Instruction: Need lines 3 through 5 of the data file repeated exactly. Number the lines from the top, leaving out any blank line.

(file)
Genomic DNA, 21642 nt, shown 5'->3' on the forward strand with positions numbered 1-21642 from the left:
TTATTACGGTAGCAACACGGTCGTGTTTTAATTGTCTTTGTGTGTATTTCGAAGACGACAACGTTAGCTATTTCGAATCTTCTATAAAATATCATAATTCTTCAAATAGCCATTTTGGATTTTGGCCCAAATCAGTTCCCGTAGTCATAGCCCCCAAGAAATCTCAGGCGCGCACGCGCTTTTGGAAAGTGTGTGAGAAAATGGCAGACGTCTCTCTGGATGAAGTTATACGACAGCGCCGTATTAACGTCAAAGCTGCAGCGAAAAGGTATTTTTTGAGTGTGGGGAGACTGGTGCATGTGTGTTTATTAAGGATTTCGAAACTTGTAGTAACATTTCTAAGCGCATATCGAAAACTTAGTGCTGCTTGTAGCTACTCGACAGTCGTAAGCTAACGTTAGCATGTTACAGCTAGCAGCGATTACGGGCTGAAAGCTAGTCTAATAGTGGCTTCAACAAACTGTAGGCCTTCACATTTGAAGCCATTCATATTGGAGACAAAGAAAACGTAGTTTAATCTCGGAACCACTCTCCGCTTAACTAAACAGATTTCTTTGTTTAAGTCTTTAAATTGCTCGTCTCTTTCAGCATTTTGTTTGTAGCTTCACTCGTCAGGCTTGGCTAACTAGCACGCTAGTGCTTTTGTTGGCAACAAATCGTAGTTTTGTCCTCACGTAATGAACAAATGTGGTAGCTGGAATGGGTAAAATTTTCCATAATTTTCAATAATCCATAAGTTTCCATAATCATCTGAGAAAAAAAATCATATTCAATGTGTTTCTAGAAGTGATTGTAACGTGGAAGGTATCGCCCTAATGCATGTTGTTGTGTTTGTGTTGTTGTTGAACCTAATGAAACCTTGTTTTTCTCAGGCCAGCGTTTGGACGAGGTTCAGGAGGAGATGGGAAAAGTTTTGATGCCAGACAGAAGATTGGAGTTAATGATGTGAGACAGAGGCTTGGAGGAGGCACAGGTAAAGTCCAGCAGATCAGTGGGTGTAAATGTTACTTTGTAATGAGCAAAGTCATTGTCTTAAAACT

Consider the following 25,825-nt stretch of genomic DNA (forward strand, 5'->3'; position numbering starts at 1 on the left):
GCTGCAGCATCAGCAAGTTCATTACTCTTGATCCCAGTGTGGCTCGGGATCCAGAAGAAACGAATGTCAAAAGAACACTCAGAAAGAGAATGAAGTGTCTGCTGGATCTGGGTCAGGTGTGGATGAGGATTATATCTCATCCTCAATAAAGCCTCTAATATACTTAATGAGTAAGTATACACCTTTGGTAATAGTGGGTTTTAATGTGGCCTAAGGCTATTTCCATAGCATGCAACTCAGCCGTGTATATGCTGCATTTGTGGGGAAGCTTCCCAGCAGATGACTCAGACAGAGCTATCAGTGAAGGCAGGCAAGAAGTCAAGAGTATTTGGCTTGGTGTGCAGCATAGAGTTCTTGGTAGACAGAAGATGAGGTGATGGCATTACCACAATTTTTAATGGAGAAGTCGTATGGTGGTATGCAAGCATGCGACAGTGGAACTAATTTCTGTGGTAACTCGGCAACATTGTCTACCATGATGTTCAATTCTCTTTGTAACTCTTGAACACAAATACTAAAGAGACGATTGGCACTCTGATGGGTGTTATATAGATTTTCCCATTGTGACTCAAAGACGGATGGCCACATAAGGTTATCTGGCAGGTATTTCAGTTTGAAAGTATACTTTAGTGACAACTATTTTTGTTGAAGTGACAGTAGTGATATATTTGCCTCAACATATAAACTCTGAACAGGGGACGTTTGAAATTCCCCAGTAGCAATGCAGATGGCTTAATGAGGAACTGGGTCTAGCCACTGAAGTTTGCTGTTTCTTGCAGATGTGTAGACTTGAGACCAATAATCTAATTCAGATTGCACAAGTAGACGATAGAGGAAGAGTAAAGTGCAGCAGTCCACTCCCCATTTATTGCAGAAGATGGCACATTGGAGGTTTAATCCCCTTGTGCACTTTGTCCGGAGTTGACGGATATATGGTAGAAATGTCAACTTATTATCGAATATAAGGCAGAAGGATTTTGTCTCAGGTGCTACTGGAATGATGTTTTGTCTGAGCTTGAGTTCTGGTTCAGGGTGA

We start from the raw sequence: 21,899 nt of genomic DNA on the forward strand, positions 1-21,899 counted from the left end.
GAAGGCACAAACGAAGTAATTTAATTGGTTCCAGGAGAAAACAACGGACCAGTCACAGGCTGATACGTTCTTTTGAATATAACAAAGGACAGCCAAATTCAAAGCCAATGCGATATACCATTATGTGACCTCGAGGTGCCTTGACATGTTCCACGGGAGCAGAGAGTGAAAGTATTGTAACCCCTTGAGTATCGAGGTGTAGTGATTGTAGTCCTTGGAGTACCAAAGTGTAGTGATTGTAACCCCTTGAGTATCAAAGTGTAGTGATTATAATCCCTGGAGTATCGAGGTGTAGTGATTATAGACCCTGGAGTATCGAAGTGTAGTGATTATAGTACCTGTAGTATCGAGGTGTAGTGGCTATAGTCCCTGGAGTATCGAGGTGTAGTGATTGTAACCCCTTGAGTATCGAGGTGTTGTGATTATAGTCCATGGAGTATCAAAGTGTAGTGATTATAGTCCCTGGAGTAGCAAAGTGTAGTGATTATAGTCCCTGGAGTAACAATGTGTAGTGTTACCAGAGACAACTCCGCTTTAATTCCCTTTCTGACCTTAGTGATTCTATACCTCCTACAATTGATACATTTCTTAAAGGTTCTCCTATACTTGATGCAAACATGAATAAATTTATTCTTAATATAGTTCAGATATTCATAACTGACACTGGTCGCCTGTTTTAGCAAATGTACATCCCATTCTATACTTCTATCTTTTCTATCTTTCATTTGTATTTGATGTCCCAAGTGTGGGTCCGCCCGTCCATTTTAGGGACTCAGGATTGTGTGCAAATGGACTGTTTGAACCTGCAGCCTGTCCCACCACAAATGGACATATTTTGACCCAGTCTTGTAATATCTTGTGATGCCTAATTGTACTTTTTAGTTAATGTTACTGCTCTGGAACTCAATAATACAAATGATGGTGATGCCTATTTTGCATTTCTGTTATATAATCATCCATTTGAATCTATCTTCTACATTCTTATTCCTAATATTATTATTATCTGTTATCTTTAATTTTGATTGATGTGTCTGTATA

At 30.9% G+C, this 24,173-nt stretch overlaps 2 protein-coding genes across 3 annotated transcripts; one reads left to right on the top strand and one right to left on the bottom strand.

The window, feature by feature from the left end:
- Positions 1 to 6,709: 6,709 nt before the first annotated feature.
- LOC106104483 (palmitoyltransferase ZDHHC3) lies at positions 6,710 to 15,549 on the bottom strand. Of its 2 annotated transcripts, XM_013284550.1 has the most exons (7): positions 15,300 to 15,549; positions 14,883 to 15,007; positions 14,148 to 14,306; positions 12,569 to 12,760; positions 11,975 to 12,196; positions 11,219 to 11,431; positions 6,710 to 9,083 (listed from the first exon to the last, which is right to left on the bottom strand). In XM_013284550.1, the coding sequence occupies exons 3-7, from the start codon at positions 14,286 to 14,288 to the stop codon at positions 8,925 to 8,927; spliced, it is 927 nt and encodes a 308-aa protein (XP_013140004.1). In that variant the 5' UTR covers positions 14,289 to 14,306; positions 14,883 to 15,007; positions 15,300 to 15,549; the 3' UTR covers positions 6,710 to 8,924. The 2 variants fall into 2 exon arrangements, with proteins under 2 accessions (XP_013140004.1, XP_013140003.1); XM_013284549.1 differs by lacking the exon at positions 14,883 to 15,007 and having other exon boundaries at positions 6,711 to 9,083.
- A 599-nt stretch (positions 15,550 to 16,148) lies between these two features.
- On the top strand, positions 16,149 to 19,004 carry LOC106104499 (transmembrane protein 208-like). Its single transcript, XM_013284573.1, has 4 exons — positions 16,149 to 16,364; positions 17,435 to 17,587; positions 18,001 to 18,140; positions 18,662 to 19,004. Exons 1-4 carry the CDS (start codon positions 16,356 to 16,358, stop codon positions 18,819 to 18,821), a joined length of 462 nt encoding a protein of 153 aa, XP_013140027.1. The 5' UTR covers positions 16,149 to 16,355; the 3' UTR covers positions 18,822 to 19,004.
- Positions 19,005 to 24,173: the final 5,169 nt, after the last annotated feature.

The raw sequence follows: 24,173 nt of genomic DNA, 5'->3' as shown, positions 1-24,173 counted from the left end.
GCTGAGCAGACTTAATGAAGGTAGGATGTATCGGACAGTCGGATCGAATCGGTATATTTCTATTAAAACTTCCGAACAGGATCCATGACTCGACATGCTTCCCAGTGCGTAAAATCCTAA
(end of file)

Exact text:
Consider the following 25,825-nt stretch of genomic DNA (forward strand, 5'->3'; position numbering starts at 1 on the left):
GCTGCAGCATCAGCAAGTTCATTACTCTTGATCCCAGTGTGGCTCGGGATCCAGAAGAAACGAATGTCAAAAGAACACTCAGAAAGAGAATGAAGTGTCTGCTGGATCTGGGTCAGGTGTGGATGAGGATTATATCTCATCCTCAATAAAGCCTCTAATATACTTAATGAGTAAGTATACACCTTTGGTAATAGTGGGTTTTAATGTGGCCTAAGGCTATTTCCATAGCATGCAACTCAGCCGTGTATATGCTGCATTTGTGGGGAAGCTTCCCAGCAGATGACTCAGACAGAGCTATCAGTGAAGGCAGGCAAGAAGTCAAGAGTATTTGGCTTGGTGTGCAGCATAGAGTTCTTGGTAGACAGAAGATGAGGTGATGGCATTACCACAATTTTTAATGGAGAAGTCGTATGGTGGTATGCAAGCATGCGACAGTGGAACTAATTTCTGTGGTAACTCGGCAACATTGTCTACCATGATGTTCAATTCTCTTTGTAACTCTTGAACACAAATACTAAAGAGACGATTGGCACTCTGATGGGTGTTATATAGATTTTCCCATTGTGACTCAAAGACGGATGGCCACATAAGGTTATCTGGCAGGTATTTCAGTTTGAAAGTATACTTTAGTGACAACTATTTTTGTTGAAGTGACAGTAGTGATATATTTGCCTCAACATATAAACTCTGAACAGGGGACGTTTGAAATTCCCCAGTAGCAATGCAGATGGCTTAATGAGGAACTGGGTCTAGCCACTGAAGTTTGCTGTTTCTTGCAGATGTGTAGACTTGAGACCAATAATCTAATTCAGATTGCACAAGTAGACGATAGAGGAAGAGTAAAGTGCAGCAGTCCACTCCCCATTTATTGCAGAAGATGGCACATTGGAGGTTTAATCCCCTTGTGCACTTTGTCCGGAGTTGACGGATATATGGTAGAAATGTCAACTTATTATCGAATATAAGGCAGAAGGATTTTGTCTCAGGTGCTACTGGAATGATGTTTTGTCTGAGCTTGAGTTCTGGTTCAGGGTGA

We start from the raw sequence: 21,899 nt of genomic DNA on the forward strand, positions 1-21,899 counted from the left end.